Shahini, who spoke to The Times from Ninava jail in Gorgan, in northeast Iran, said he was visiting his mother, as well as other family members in Iran when he was arrested on July 11.
He was tried last week, and convicted Saturday after a three-hour court proceeding. His sentencing comes one week after Iranian American businessman Siamak Namazi and his 80-year-old father, Baquer Namazi, to 10 years on similar charges.
It was hoped that the deal would soften relations between Iran and the U.S. Three Americans imprisoned in Iran, including Washington Post reporter Jason Rezaian, were freed in a prisoner exchange in January, and President ’s government called on dual nationals to return to Iran to help rebuild the economy. However, a series of arrests followed, with hard-liners using the prisoners as bargaining chips in future negotiations.
Shahini, , and settled in the United States in the early 2000s, said that prosecutors used Facebook and social media posts he wrote in 2009 in support of the Green Movement, the pro-democracy demonstrations that occurred in Iran in response to allegations of fraud in the reelection of then-president , as evidence in his trial.
Shahini, a recent graduate from San Diego State University with a bachelor’s degree in international conflict resolution said, “I don’t know why they even chose to arrest me.” He said that he was only 10 days away from returning to San Diego on the day he was arrested by members of the intelligence unit of the elite Revolutionary Guards. He planned to begin graduate school this fall at San Diego State in Homeland Security Studies.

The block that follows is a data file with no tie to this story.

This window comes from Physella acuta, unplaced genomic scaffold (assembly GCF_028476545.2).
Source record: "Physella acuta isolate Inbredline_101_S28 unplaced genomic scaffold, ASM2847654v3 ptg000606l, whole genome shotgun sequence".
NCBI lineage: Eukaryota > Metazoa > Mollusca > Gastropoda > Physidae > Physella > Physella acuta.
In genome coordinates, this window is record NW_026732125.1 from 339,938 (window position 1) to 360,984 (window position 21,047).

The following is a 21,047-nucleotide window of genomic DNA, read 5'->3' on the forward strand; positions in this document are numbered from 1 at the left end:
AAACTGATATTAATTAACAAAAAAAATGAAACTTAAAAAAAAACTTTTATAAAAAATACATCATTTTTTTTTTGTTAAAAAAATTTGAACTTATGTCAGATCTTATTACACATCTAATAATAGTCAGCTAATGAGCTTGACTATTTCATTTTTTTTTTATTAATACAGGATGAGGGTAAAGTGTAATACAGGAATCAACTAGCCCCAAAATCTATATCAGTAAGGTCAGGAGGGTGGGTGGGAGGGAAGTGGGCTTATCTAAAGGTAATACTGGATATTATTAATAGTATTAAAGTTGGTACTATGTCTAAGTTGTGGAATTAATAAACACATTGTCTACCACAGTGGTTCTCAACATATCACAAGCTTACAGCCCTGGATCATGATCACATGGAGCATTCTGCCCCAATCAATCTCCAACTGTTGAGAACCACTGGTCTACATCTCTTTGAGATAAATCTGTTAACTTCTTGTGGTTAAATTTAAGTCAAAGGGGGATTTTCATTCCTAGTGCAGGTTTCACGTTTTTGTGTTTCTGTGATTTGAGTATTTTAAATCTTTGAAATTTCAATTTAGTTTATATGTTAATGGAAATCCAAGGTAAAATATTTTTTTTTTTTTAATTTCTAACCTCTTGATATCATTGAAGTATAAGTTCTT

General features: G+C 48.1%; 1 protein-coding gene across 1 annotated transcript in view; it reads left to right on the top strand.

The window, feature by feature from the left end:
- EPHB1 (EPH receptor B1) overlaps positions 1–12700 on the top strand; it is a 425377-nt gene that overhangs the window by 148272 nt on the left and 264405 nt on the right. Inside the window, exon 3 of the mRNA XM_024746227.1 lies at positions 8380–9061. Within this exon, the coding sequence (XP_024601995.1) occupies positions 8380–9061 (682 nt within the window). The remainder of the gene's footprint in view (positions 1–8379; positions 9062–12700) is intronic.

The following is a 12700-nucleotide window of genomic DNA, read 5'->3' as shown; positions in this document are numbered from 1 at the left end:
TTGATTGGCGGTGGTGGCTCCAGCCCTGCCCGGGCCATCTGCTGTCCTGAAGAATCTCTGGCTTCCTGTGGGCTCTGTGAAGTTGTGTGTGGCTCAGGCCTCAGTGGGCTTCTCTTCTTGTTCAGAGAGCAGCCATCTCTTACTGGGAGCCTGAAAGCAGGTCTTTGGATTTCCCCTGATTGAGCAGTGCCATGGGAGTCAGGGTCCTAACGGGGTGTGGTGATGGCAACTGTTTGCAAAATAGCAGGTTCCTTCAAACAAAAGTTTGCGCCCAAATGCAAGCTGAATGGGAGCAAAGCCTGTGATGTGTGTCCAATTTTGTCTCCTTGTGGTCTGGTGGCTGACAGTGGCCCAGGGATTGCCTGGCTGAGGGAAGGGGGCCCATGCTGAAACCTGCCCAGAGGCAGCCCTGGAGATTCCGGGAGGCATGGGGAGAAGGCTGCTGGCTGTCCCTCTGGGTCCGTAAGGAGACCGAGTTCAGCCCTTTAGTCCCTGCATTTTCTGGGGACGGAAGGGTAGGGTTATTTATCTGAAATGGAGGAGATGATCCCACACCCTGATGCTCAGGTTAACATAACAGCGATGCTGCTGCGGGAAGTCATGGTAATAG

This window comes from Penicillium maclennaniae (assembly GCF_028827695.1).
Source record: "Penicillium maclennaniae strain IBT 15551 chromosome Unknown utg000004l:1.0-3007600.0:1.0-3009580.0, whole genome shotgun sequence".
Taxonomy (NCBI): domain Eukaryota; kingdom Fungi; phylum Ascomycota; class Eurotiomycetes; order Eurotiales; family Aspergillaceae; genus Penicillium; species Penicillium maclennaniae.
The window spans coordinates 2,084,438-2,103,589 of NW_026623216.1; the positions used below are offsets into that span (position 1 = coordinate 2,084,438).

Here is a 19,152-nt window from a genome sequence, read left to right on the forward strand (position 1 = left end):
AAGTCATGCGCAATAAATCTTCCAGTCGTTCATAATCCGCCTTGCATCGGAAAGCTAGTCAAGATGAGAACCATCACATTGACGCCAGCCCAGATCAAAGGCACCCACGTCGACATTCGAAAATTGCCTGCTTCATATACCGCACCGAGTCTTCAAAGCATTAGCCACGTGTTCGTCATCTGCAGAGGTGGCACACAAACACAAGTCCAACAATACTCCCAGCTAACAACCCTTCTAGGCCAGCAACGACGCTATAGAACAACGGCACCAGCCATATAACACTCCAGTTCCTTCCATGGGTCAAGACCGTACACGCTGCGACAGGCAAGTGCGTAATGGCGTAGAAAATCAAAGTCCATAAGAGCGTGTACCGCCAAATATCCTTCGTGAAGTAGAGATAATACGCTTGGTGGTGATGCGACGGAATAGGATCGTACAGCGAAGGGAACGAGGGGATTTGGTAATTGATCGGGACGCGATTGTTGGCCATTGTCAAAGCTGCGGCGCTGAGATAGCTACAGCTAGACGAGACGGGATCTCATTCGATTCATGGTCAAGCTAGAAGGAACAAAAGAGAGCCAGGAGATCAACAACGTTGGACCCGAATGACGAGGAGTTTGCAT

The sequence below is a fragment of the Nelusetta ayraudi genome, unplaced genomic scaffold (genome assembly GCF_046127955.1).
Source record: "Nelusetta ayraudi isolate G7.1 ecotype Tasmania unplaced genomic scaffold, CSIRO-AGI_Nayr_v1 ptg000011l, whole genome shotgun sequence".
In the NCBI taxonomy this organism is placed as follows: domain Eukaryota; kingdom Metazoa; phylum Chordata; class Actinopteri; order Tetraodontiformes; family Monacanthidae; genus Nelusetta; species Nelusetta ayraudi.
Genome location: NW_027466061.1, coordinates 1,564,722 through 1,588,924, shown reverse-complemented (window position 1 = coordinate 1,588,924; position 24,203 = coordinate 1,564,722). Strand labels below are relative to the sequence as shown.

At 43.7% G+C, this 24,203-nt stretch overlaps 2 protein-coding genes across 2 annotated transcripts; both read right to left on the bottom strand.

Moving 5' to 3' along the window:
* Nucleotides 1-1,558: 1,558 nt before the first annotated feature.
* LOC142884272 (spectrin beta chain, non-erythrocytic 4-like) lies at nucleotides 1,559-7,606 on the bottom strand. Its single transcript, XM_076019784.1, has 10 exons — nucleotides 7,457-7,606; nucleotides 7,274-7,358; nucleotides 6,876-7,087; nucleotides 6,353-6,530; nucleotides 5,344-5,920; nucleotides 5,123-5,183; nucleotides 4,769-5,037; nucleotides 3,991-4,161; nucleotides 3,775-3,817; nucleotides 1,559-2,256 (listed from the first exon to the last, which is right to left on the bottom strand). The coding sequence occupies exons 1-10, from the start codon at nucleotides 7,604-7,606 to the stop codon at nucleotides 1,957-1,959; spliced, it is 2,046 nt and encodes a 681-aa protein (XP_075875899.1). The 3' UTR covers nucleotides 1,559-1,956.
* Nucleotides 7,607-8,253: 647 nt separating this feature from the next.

The State Department hasn’t commented on the news, nor has Iran’s official media reported Shahini’s sentencing.
Shahini said he was kept in solitary confinement for two weeks after his arrest. His family have been able to visit him in prison, and he has been able to make phone calls, but he says he prefers they don’t see him because “the difficult prison conditions make his relatives emotional.”
He said he is in a ward with 200 to 300 prisoners, many of whom are convicted of murder and drug charges. There are eight bathrooms and a handful of showers.
He suffers from asthma and dental problems, and even though prison doctors have seen him, they have not been addressed.
Shahini said he studied national security to build a bridge between Iran and the United States, but states that the Revolutionary Guards oppose better ties between the countries.
“I’m a U.S. citizen,” Shahini said. “Let’s put pressure on the Iranian government so that it will not happen to another citizen. Maybe I am Iranian, but I am also American.”
Once Iranian media outlets announce his sentencing, he avows to start a hunger strike. “I won’t stop unless I am free or die,” he said.
Shahini converted to Christianity, which may go against him with the Islamic Republic.
His sister, Fatemeh Shahini, a former nurse who lives in San Diego, called her brother’s sentencing “a nightmare.”
His girlfriend, Sevil Suleymani, said Shahini and his family were shocked by the swiftness of the proceedings. “After hearing his sentence, he is in a bad situation,” she said. “He is really scared. It is shocking for all us. Nobody expected this.”